the european union. well, today, frankly, he talked about continuity, but that is pretty much code for, thatis but that is pretty much code for, that is something else i don't have to worry about. you can put that to one side out of those three big issues now. the governor says he wa nts to issues now. the governor says he wants to help deliver a successful brexit and frankly, mr hammond is probably glad of that given the critics of the present system. but the big issue is now all he doesn't have to look for a new governor and thatis have to look for a new governor and that is a process that is run by the treasury. he does not have to spark that process until next autumn, well after britain is scheduled to leave the european union. thank you. there are more than 100,000 jobs that need to be filled in the nhs in england. that number went up between april and june by almost 10%. nhs improvement, which monitors the health service, says the staff vacancies are down to rising patient demand and more staff leaving. we can go to our health editor, hugh pym, who's outside university college hospital. hugh, what does this say about the state of the nhs?
well, it is the latest snapshot on the state of the nhs from the regulator nhs improvement, the official body and illustrates the continuing pressure on the system. one example, the number of visits to a&e units between april and june in england was 6.23 million, that was a record. trying to cope with that and other aspects of the rising workloads, the nhs has been trying to recruit more staff but finding it difficult. so we have got this figure for the april to june difficult. so we have got this figure for the april tojune period of more than 107,000 vacancies in the nhs in england out of a total workforce of more than a million and the regulator says that will continue to increase, one factor, more people are leaving, but they don't try to explain why. what about the state of the finances of the nhs in england? they don't look great based on these figures. they say the total deficit for all hospitals and
trusts was, and underlying figure of £4.3 billion for the year. they have not come up with that figure before, it is stripping out the one off bits of funding support. that is the difference between what comes into these trusts and what they have to spend on patient you. northern ireland is now the only part of the uk or ireland that bans same—sex marriage. now a number of major multinational companies have signed an open letter calling for its legalisation there — saying it would help them attract the best from around the world. emma vardy reports. jess and carly have been a couple for seven years. as professional wedding photographers, they have ca ptu red wedding photographers, they have captured hundreds of special days. but in northern ireland, marriage is something they themselves have been denied. we have been left out. we can be married in every other part of the uk but not home. we don't understand it. it is one little thing that will make so many people so thing that will make so many people so happy. and it isjust really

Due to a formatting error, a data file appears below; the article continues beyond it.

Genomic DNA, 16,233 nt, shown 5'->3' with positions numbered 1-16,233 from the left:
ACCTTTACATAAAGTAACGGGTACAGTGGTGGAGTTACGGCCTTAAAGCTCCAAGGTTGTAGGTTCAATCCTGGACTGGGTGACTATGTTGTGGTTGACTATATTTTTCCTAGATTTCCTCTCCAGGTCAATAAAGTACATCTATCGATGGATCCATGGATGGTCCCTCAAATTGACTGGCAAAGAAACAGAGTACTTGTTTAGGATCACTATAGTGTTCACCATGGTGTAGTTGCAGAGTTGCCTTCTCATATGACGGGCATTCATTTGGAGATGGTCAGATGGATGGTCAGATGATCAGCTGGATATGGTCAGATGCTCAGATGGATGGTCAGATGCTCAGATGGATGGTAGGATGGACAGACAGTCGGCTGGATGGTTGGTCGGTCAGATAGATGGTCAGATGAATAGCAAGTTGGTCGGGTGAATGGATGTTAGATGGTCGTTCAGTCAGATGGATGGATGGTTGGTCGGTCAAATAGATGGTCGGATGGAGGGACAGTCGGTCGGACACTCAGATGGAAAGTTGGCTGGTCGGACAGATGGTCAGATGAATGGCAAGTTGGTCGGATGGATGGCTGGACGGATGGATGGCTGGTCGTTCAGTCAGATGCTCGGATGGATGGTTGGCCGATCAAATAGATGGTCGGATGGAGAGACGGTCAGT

frustrating. jess and karolyn travelled to get married in california, but in northern ireland, they are only recognised as being in a civil partnership. the disparity between northern ireland and the rest of the uk was once again highlighted at this yea r‘s once again highlighted at this year's pride event in belfast. now multinational companies are highlighting what they believe are the economic arguments for bringing equal marriage to northern ireland. imagine if we had someone from the london office wanting to work over here that was married, in the uk, in england, and they turn up in northern ireland and all of a sudden, you are not married. so it is really about equality. northern ireland's strongly conservative party the dup has previously blocked attem pts party the dup has previously blocked atte m pts to party the dup has previously blocked attempts to have same—sex marriage but there is no government since power—sharing collapsed by ship. businesses have called on westminster to intervene. but northern ireland's strongest
political opponents of gay marriage say it must remain a devolved matter and would oppose any move by parliament to intervene. this is a matter for the assembly, for this building and elected representatives of northern ireland, it is not a matter for the business community, some of whom are not even based in northern ireland, they have offices elsewhere. it is believed there may no longer be the numbers to block same—sex married within the northern ireland assembly but couples like jess and karolyn must wait until the political parties kiss and make up. the time is 6.14pm. our top story this evening. forced to defend its decisions on police pay and funding cuts — the government is heavily criticised for its handling of both. we are live at a reservoir in cornwall where the long, dry summer is still revealing secrets from the past. coming up on sportsday in the next 15 minutes on bbc news after a five—year spell at ferrari, the former world champion kimi raikonnen is on the move but he's staying